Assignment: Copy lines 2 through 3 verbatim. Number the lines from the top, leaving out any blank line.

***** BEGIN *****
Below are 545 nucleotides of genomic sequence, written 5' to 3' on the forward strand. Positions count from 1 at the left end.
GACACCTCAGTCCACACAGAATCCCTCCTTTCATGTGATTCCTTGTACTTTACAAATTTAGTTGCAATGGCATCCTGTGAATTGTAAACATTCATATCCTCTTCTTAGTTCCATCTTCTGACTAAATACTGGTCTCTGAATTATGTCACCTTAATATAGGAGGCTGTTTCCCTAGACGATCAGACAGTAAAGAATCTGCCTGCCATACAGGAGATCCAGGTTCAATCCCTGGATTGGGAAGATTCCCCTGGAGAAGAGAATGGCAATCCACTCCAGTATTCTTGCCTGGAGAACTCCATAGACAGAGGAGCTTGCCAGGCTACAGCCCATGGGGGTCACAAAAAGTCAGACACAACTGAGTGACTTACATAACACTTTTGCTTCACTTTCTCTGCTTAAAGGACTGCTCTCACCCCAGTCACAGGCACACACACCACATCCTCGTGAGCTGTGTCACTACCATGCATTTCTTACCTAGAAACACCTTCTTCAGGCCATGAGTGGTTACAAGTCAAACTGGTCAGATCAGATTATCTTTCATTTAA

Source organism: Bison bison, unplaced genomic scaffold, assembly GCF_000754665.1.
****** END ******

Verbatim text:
GACACCTCAGTCCACACAGAATCCCTCCTTTCATGTGATTCCTTGTACTTTACAAATTTAGTTGCAATGGCATCCTGTGAATTGTAAACATTCATATCCTCTTCTTAGTTCCATCTTCTGACTAAATACTGGTCTCTGAATTATGTCACCTTAATATAGGAGGCTGTTTCCCTAGACGATCAGACAGTAAAGAATCTGCCTGCCATACAGGAGATCCAGGTTCAATCCCTGGATTGGGAAGATTCCCCTGGAGAAGAGAATGGCAATCCACTCCAGTATTCTTGCCTGGAGAACTCCATAGACAGAGGAGCTTGCCAGGCTACAGCCCATGGGGGTCACAAAAAGTCAGACACAACTGAGTGACTTACATAACACTTTTGCTTCACTTTCTCTGCTTAAAGGACTGCTCTCACCCCAGTCACAGGCACACACACCACATCCTCGTGAGCTGTGTCACTACCATGCATTTCTTACCTAGAAACACCTTCTTCAGGCCATGAGTGGTTACAAGTCAAACTGGTCAGATCAGATTATCTTTCATTTAA

Source organism: Bison bison, unplaced genomic scaffold, assembly GCF_000754665.1.